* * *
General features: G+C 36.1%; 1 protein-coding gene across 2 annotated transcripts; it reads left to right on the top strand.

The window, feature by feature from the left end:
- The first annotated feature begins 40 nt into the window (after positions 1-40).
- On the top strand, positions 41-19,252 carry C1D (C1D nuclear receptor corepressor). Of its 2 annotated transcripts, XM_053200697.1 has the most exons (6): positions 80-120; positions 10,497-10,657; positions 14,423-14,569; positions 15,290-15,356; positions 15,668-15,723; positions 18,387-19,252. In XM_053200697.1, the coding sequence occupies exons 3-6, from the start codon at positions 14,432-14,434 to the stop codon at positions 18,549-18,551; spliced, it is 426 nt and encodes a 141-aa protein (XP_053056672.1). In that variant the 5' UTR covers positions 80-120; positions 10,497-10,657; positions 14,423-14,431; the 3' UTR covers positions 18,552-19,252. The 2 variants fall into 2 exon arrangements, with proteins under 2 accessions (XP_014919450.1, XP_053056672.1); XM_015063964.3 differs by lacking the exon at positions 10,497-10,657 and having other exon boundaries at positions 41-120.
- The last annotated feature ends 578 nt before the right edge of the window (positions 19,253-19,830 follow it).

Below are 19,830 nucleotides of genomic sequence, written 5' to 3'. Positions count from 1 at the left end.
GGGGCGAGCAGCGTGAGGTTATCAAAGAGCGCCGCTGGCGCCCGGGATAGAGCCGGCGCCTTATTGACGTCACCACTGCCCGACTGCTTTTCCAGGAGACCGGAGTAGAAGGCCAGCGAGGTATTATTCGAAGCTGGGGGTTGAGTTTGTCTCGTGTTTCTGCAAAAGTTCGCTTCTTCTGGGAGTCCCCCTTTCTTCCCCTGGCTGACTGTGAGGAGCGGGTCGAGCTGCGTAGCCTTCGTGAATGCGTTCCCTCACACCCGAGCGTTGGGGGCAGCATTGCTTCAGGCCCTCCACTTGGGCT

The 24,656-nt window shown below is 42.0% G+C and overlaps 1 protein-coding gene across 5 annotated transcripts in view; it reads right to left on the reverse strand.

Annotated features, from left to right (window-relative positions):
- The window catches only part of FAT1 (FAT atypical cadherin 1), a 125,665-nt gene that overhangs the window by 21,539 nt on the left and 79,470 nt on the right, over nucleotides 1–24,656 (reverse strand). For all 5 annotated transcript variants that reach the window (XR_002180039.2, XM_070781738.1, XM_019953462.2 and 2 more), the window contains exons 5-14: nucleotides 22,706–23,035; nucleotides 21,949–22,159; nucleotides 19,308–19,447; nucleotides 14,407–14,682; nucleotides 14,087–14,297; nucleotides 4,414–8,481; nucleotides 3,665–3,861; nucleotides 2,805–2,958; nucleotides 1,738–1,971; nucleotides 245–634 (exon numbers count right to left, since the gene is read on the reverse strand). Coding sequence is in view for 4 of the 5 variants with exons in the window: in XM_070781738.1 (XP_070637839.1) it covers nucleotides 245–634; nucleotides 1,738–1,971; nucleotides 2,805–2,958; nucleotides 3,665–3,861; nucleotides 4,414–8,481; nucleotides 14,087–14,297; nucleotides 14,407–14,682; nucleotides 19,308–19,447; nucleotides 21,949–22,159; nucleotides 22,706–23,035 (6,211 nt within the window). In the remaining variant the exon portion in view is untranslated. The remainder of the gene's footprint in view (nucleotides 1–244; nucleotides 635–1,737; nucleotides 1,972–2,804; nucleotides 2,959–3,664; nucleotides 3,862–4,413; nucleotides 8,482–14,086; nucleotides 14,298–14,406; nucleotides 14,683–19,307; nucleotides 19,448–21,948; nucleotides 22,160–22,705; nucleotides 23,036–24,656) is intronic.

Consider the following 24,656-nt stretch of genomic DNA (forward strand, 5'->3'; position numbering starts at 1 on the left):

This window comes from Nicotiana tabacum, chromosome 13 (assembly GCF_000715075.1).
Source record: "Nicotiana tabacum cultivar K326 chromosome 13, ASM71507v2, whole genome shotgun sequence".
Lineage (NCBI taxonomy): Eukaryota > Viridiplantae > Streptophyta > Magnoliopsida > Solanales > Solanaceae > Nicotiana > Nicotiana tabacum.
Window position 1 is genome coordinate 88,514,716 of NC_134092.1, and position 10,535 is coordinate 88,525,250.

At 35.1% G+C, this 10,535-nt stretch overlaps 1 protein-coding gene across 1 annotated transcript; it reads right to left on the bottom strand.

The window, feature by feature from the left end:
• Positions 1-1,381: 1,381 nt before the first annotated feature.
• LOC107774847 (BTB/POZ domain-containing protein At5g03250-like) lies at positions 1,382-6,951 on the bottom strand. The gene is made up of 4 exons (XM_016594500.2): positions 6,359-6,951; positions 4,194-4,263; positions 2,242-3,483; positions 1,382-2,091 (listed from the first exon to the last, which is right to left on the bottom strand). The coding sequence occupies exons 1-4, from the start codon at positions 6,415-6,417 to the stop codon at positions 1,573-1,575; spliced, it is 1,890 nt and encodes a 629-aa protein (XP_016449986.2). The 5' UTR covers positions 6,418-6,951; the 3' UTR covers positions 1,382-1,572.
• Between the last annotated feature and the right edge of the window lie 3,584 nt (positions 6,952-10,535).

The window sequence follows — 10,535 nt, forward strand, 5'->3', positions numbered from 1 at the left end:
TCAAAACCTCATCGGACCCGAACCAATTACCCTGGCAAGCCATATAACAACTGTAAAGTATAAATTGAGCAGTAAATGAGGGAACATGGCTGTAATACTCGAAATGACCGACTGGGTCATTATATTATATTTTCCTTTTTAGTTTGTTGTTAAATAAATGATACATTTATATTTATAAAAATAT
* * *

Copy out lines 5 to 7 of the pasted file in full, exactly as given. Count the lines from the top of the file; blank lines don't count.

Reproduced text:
- The last annotated feature ends 578 nt before the right edge of the window (positions 19,253-19,830 follow it).

Below are 19,830 nucleotides of genomic sequence, written 5' to 3'. Positions count from 1 at the left end.
GGGGCGAGCAGCGTGAGGTTATCAAAGAGCGCCGCTGGCGCCCGGGATAGAGCCGGCGCCTTATTGACGTCACCACTGCCCGACTGCTTTTCCAGGAGACCGGAGTAGAAGGCCAGCGAGGTATTATTCGAAGCTGGGGGTTGAGTTTGTCTCGTGTTTCTGCAAAAGTTCGCTTCTTCTGGGAGTCCCCCTTTCTTCCCCTGGCTGACTGTGAGGAGCGGGTCGAGCTGCGTAGCCTTCGTGAATGCGTTCCCTCACACCCGAGCGTTGGGGGCAGCATTGCTTCAGGCCCTCCACTTGGGCT